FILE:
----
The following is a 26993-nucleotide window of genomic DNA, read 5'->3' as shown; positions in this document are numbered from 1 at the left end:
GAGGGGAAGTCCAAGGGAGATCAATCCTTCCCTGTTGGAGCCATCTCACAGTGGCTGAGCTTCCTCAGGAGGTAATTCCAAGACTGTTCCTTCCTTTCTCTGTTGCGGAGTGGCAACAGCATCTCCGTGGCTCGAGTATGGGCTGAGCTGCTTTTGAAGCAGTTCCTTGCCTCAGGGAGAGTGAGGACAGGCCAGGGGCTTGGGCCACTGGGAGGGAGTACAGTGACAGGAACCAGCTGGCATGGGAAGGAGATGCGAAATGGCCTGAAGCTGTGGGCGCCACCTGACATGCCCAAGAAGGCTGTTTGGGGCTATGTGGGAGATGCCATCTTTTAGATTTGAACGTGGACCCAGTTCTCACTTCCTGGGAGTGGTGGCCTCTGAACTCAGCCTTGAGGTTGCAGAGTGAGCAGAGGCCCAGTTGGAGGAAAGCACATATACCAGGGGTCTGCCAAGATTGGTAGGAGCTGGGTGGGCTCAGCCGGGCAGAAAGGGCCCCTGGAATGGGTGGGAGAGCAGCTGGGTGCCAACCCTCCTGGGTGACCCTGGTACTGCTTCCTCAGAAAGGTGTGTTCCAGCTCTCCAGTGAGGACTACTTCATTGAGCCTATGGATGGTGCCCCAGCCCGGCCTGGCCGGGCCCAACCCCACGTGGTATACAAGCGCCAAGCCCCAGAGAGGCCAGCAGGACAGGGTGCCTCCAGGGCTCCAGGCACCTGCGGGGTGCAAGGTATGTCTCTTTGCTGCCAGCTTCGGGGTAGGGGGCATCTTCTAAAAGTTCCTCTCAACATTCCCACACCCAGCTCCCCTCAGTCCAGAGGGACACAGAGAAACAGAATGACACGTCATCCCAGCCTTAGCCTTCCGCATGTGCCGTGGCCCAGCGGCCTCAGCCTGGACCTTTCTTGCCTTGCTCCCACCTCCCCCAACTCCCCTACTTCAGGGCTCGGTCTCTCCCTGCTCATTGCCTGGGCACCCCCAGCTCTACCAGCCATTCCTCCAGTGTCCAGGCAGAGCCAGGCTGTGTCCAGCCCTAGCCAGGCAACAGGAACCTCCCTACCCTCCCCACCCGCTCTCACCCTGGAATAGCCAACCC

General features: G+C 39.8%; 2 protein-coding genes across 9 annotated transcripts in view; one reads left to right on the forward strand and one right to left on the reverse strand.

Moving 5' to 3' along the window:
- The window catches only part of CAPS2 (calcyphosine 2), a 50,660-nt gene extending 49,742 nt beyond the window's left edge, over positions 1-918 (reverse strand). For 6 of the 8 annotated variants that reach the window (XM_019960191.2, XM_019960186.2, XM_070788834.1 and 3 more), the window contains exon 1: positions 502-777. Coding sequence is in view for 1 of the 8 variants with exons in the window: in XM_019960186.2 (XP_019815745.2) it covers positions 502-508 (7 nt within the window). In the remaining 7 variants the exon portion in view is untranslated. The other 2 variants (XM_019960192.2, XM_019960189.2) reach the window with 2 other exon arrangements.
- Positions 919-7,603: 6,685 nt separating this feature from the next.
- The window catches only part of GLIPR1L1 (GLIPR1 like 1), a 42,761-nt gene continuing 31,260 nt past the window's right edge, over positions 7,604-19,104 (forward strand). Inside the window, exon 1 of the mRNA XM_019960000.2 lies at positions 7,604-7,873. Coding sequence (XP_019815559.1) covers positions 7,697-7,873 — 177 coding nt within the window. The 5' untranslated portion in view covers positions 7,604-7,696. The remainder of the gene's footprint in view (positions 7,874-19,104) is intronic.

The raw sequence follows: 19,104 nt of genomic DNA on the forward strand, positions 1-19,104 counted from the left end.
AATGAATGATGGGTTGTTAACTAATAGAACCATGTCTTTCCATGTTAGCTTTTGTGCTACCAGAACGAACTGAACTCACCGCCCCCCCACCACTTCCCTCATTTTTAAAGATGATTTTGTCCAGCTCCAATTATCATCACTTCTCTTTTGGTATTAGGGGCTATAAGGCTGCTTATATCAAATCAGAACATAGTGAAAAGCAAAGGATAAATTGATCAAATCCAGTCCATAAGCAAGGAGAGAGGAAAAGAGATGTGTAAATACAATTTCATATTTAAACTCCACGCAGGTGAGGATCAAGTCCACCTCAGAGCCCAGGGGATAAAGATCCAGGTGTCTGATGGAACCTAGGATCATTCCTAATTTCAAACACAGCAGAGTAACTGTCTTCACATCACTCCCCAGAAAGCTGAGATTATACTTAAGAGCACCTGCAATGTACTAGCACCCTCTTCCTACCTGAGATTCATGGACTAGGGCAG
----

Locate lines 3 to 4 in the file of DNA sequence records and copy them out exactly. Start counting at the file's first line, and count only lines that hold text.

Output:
General features: G+C 39.8%; 2 protein-coding genes across 9 annotated transcripts in view; one reads left to right on the forward strand and one right to left on the reverse strand.

Moving 5' to 3' along the window: